The aim of this study is to investigate effective and sustainable measures to contain heavy metal contaminated sediments inside a geotextile tube during the dewatering process. A series of batch adsorption and pressure filtration tests (PFT) evaluated the efficacy of cellulosic materials (kraft pulp, jute fibers, and peanut hulls) on adsorption of selected heavy metals (Pb2+, Cu2+, Zn2+, and Cd2+) and the dewatering performance inside a geotextile tube. The batch adsorption tests conducted on two soils, sandy and silty in composition (Tully sands and Tully fines) with metal ions show that they have a very high affinity towards Pb and Cu compared to Cd and Zn. The maximum adsorption capacity as calculated from the batch adsorption of Tully sand to Pb and Cu are 33.12 and 6.54 mg/g, respectively. The Tully fines had even higher adsorption capacities of 57.3 mg/g Pb and 9.48 mg/g Cu. The concentration of filtrate collected from PFT, measured using ICP OES (inductively coupled plasma optical emission spectrometry), also shows that Tully fines were able to adsorb 99% Pb and Cu, 88% Cd, and 83% Zn. Meanwhile, Tully sand adsorbed 96% Pb, 90% Cu, 81% Cd, and 76% Zn. Although significant adsorption was accomplished by both soils rich in reactive minerals illite, chlorite, and calcite, the addition of cellulosic materials provided additional benefits in dewatering. Among three cellulosic materials, the addition of jute fibers significantly reduced the water content of the Tully sand filter cake by 44%. Since kraft pulp has a tendency to adsorb water and swell, water content as high as 40% was measured. The water content did not change significantly with the use of peanut hulls. All the cellulosic materials were successful in improving the overall turbidity of the filtrate. A drop in turbidity of more than 60-80% was observed with the addition of jute fibers.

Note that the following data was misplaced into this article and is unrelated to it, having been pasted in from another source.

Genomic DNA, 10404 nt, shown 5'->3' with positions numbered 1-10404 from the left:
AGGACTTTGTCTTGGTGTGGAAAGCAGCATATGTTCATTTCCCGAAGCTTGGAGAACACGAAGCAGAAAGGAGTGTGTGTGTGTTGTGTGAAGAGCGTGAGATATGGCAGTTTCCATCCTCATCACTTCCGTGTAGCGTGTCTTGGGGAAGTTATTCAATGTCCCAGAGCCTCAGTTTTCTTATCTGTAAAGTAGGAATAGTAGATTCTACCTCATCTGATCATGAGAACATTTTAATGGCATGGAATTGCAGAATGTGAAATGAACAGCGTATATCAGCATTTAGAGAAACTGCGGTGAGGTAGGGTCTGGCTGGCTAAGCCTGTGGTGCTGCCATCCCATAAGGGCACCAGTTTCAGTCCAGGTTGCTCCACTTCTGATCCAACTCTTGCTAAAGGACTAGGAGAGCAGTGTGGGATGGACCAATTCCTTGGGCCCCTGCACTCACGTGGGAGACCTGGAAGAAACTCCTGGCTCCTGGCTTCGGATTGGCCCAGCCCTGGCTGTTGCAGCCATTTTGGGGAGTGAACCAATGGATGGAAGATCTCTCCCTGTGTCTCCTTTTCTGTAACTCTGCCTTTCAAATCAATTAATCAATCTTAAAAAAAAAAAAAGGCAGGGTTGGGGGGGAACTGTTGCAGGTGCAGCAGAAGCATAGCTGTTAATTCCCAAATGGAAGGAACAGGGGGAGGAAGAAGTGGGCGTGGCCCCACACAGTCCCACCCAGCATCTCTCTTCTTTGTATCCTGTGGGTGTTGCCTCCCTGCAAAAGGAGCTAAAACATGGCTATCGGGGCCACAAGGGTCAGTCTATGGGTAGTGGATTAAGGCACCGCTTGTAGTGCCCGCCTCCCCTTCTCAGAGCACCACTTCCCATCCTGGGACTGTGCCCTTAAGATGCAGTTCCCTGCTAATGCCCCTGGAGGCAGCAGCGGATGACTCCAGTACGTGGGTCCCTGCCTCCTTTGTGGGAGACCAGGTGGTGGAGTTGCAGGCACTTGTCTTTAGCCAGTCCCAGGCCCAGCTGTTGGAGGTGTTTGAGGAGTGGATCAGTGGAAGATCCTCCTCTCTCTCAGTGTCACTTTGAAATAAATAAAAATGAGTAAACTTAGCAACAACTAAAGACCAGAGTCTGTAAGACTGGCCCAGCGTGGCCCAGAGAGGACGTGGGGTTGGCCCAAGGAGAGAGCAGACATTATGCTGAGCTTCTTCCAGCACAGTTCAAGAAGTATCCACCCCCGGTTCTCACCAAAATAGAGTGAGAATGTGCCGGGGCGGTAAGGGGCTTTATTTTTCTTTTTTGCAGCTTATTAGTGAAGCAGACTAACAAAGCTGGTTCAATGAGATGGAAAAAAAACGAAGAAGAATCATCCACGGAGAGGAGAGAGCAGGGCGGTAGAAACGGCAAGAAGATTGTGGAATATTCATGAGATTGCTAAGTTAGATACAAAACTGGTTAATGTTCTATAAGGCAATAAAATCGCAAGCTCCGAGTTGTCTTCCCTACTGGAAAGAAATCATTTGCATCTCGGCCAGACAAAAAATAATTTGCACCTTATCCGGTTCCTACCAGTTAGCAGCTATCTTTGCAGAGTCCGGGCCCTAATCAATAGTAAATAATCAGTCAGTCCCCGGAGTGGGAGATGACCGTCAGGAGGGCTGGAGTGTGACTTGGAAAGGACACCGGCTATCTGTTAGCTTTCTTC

ASJC Scopus subject areas
- Civil and Structural Engineering
- Building and Construction
- Geotechnical Engineering and Engineering Geology